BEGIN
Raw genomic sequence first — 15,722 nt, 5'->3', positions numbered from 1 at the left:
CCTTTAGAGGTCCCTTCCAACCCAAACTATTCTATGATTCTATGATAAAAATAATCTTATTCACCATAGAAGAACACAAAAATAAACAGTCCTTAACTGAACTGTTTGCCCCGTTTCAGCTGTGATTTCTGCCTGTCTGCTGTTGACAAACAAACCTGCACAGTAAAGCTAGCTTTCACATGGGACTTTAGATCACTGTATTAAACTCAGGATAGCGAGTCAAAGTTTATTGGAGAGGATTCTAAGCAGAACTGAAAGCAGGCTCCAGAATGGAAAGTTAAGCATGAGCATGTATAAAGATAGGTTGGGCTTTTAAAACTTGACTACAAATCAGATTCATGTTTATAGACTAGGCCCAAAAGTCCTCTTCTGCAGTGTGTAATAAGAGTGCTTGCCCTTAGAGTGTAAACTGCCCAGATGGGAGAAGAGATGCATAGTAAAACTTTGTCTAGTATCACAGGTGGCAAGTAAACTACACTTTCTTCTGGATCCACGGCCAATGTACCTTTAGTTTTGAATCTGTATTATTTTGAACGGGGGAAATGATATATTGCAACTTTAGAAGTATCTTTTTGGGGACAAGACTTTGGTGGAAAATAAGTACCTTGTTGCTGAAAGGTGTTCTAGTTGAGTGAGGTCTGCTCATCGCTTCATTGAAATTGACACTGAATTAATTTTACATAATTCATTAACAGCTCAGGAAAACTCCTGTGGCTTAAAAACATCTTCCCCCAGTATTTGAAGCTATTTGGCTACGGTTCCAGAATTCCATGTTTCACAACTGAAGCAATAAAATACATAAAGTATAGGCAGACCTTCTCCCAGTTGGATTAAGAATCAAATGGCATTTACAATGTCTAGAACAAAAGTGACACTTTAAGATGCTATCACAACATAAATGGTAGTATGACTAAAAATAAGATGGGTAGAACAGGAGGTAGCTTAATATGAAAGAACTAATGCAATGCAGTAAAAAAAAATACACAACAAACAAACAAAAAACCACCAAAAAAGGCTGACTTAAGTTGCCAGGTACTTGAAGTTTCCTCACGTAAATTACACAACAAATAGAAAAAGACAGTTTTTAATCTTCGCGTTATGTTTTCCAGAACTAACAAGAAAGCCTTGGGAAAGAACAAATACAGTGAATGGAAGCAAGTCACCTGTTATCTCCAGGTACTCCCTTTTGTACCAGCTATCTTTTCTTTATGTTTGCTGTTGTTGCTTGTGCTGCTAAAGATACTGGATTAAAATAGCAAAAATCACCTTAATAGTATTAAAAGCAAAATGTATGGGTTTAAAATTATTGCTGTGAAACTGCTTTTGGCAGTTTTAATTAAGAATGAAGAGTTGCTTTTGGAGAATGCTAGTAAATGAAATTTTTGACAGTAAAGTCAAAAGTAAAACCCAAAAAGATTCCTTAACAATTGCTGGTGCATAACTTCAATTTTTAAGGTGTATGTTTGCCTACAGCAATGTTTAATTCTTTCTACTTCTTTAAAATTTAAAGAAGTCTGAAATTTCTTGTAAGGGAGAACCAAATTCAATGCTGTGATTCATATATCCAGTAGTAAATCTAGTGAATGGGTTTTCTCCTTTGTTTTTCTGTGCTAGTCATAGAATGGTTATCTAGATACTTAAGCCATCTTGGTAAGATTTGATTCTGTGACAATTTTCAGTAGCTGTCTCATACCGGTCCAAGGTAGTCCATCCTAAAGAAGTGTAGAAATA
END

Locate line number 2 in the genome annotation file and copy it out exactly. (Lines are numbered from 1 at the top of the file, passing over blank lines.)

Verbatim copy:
CCTTTAGAGGTCCCTTCCAACCCAAACTATTCTATGATTCTATGATAAAAATAATCTTATTCACCATAGAAGAACACAAAAATAAACAGTCCTTAACTGAACTGTTTGCCCCGTTTCAGCTGTGATTTCTGCCTGTCTGCTGTTGACAAACAAACCTGCACAGTAAAGCTAGCTTTCACATGGGACTTTAGATCACTGTATTAAACTCAGGATAGCGAGTCAAAGTTTATTGGAGAGGATTCTAAGCAGAACTGAAAGCAGGCTCCAGAATGGAAAGTTAAGCATGAGCATGTATAAAGATAGGTTGGGCTTTTAAAACTTGACTACAAATCAGATTCATGTTTATAGACTAGGCCCAAAAGTCCTCTTCTGCAGTGTGTAATAAGAGTGCTTGCCCTTAGAGTGTAAACTGCCCAGATGGGAGAAGAGATGCATAGTAAAACTTTGTCTAGTATCACAGGTGGCAAGTAAACTACACTTTCTTCTGGATCCACGGCCAATGTACCTTTAGTTTTGAATCTGTATTATTTTGAACGGGGGAAATGATATATTGCAACTTTAGAAGTATCTTTTTGGGGACAAGACTTTGGTGGAAAATAAGTACCTTGTTGCTGAAAGGTGTTCTAGTTGAGTGAGGTCTGCTCATCGCTTCATTGAAATTGACACTGAATTAATTTTACATAATTCATTAACAGCTCAGGAAAACTCCTGTGGCTTAAAAACATCTTCCCCCAGTATTTGAAGCTATTTGGCTACGGTTCCAGAATTCCATGTTTCACAACTGAAGCAATAAAATACATAAAGTATAGGCAGACCTTCTCCCAGTTGGATTAAGAATCAAATGGCATTTACAATGTCTAGAACAAAAGTGACACTTTAAGATGCTATCACAACATAAATGGTAGTATGACTAAAAATAAGATGGGTAGAACAGGAGGTAGCTTAATATGAAAGAACTAATGCAATGCAGTAAAAAAAAATACACAACAAACAAACAAAAAACCACCAAAAAAGGCTGACTTAAGTTGCCAGGTACTTGAAGTTTCCTCACGTAAATTACACAACAAATAGAAAAAGACAGTTTTTAATCTTCGCGTTATGTTTTCCAGAACTAACAAGAAAGCCTTGGGAAAGAACAAATACAGTGAATGGAAGCAAGTCACCTGTTATCTCCAGGTACTCCCTTTTGTACCAGCTATCTTTTCTTTATGTTTGCTGTTGTTGCTTGTGCTGCTAAAGATACTGGATTAAAATAGCAAAAATCACCTTAATAGTATTAAAAGCAAAATGTATGGGTTTAAAATTATTGCTGTGAAACTGCTTTTGGCAGTTTTAATTAAGAATGAAGAGTTGCTTTTGGAGAATGCTAGTAAATGAAATTTTTGACAGTAAAGTCAAAAGTAAAACCCAAAAAGATTCCTTAACAATTGCTGGTGCATAACTTCAATTTTTAAGGTGTATGTTTGCCTACAGCAATGTTTAATTCTTTCTACTTCTTTAAAATTTAAAGAAGTCTGAAATTTCTTGTAAGGGAGAACCAAATTCAATGCTGTGATTCATATATCCAGTAGTAAATCTAGTGAATGGGTTTTCTCCTTTGTTTTTCTGTGCTAGTCATAGAATGGTTATCTAGATACTTAAGCCATCTTGGTAAGATTTGATTCTGTGACAATTTTCAGTAGCTGTCTCATACCGGTCCAAGGTAGTCCATCCTAAAGAAGTGTAGAAATA